Jump directly to the Content

Pam was a straight-A student, president of the church youth group, and a top competitor in state track.

Just a year before graduation, however, her parents found her dead in the car, the exhaust pipe stuffed with rags.

Pam's bewildering actions illustrate a raging American epidemic: suicide. The problem is increasing especially among teenagers. For those fifteen to nineteen years old, suicide is the second leading cause of death; since 1955, it has increased 300 percent. Even more alarming is the number of children younger than fifteen who kill themselves. In 1950, forty committed suicide; in 1985, three hundred did.

One week after delivering a sermon on hope in a world of growing despair, Herbert W. Chilstrom, bishop of the Minnesota Synod for the Lutheran Church in America, found a family member had lost all hope. His son Andrew, eighteen, shot himself to death.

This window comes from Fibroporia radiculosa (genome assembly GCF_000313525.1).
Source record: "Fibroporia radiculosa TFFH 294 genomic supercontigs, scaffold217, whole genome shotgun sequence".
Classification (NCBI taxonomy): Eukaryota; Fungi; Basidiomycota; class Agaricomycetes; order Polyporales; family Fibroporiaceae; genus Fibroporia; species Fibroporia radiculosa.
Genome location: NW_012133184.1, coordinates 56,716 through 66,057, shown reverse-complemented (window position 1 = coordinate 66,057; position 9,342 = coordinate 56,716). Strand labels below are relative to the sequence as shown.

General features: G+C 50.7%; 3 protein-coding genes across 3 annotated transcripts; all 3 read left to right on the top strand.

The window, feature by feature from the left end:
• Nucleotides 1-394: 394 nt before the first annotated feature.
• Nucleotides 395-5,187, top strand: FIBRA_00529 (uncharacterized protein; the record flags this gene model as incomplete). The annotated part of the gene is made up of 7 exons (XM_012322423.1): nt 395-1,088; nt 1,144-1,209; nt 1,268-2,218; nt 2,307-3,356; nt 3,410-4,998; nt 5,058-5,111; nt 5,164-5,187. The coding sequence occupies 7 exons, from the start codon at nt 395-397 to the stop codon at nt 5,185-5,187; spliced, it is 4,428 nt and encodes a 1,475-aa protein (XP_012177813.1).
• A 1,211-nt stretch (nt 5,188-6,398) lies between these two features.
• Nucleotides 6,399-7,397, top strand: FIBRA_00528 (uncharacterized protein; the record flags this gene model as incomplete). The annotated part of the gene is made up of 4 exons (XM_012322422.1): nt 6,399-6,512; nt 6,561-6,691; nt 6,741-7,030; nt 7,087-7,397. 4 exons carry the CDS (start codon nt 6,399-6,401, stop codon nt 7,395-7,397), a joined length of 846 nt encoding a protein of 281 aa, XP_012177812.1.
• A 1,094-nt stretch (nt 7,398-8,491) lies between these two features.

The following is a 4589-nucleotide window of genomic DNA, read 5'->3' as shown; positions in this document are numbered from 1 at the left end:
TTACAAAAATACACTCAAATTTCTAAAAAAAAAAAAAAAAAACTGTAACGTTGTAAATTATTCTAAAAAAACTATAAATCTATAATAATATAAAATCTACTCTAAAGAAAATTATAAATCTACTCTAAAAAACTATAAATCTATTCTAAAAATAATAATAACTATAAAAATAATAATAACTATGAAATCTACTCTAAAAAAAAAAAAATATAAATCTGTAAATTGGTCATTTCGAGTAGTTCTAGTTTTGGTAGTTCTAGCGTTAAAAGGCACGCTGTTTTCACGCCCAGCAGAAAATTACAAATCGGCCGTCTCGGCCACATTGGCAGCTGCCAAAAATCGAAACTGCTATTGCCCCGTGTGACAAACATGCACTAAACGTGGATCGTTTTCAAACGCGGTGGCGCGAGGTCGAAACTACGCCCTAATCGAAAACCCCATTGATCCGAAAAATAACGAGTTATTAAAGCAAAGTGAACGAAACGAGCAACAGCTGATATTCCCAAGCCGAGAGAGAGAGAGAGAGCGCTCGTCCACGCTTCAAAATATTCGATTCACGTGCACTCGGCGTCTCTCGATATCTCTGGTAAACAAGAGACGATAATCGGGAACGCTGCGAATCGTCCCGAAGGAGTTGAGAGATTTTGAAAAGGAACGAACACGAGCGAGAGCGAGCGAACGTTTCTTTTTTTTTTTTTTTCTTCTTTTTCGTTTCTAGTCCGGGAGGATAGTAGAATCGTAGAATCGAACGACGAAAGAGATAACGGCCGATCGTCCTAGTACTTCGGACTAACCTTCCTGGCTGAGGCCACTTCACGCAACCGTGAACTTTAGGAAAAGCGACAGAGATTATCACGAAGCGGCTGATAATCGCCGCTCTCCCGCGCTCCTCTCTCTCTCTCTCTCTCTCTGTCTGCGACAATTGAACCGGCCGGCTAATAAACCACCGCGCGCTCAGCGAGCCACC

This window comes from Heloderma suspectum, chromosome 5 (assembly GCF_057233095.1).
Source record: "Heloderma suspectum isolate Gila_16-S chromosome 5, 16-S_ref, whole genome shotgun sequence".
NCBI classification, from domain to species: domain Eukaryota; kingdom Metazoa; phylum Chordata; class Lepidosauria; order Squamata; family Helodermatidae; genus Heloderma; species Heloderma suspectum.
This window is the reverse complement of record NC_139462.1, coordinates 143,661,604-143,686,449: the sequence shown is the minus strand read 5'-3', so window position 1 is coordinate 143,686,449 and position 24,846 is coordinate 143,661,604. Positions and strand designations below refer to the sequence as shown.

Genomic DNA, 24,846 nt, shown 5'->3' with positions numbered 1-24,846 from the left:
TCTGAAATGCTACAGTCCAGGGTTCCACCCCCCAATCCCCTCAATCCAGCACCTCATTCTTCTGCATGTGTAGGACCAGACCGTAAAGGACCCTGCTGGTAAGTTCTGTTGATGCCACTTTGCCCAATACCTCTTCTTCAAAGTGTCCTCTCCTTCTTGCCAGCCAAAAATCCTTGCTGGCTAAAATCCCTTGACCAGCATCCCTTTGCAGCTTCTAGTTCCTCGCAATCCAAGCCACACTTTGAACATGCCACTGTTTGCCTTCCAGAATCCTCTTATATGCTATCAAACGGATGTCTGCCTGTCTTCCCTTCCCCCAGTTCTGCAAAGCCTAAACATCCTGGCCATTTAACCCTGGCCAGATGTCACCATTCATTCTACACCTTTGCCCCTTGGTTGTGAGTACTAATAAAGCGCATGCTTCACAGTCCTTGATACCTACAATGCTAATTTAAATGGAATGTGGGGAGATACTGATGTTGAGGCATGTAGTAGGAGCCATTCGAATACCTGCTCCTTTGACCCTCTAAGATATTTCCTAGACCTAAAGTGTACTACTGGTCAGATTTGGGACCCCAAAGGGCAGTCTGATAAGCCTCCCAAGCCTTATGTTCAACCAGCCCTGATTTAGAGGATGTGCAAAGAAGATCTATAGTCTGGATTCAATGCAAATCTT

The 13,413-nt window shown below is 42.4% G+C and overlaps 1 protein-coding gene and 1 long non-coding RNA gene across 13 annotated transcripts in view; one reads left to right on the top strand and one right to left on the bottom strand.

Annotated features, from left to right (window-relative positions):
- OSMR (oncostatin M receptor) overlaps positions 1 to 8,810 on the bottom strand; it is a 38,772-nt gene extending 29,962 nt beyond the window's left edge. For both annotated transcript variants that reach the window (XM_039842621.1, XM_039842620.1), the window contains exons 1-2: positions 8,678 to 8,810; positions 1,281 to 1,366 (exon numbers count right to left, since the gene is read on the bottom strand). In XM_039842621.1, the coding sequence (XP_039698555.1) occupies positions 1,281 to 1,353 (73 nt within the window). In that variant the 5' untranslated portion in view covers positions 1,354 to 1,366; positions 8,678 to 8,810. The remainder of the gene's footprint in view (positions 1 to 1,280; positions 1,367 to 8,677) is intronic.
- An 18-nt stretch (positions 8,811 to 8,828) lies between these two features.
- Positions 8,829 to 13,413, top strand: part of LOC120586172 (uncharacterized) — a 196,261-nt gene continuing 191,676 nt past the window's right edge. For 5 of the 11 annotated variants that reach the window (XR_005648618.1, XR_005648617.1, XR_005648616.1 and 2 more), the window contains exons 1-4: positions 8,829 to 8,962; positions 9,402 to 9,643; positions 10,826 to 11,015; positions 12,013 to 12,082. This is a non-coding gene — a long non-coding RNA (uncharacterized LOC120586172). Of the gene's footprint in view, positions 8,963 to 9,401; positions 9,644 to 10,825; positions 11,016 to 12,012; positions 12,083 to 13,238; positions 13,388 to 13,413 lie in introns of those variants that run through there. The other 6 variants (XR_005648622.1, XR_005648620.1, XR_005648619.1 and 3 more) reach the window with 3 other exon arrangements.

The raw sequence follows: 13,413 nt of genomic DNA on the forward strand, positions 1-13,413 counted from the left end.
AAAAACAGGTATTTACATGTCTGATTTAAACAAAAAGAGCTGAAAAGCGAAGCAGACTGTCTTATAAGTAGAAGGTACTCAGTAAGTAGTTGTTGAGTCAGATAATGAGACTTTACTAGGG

Suicide grimly reminds us all is not well in the world, and this is where a pastor has much to offer-hope and meaning for those ...

Subscriber access only You have reached the end of this Article Preview

To continue reading, subscribe to Christianity Today magazine. Subscribers have full digital access to CT Pastors articles.

Homepage Subscription Panel

Read These Next

Related
Twitter Theology
Twitter Theology
What do tweets reveal about what pastors really value?
From the Magazine
The Unearthed Conscience of Black Fundamentalism
The Unearthed Conscience of Black Fundamentalism
A hard racial line divided conservative white and Black Protestants 100 years ago. It didn’t have to be that way.
Editor's Pick
Jesus’ Miracles Showcase More Than His Power. They Reveal His Pastoral Nature.
Jesus’ Miracles Showcase More Than His Power. They Reveal His Pastoral Nature.
Learning from the Good Shepherd’s gentle care.
close